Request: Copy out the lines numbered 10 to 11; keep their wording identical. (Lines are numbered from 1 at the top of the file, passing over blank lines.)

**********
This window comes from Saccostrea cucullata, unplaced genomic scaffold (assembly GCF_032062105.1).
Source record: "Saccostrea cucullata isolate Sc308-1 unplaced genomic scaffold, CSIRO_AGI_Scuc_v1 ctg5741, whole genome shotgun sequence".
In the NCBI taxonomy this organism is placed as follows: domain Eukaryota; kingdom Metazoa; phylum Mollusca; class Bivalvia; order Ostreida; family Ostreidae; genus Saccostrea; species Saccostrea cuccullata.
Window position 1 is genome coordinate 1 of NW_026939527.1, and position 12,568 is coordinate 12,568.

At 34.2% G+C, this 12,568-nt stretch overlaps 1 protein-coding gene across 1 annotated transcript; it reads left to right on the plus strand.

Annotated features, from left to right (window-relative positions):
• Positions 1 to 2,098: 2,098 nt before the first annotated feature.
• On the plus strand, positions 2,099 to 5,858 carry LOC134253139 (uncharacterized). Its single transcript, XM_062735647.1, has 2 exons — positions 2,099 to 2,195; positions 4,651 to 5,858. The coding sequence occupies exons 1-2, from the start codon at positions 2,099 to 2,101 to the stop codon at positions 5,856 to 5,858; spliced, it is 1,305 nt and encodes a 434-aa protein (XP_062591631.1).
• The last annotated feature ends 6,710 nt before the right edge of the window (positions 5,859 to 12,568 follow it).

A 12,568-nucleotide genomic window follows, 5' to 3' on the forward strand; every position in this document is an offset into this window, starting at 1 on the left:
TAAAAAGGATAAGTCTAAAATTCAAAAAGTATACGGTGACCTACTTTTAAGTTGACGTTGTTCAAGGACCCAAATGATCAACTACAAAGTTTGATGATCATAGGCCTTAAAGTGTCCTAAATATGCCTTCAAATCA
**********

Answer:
A 12,568-nucleotide genomic window follows, 5' to 3' on the forward strand; every position in this document is an offset into this window, starting at 1 on the left:
TAAAAAGGATAAGTCTAAAATTCAAAAAGTATACGGTGACCTACTTTTAAGTTGACGTTGTTCAAGGACCCAAATGATCAACTACAAAGTTTGATGATCATAGGCCTTAAAGTGTCCTAAATATGCCTTCAAATCA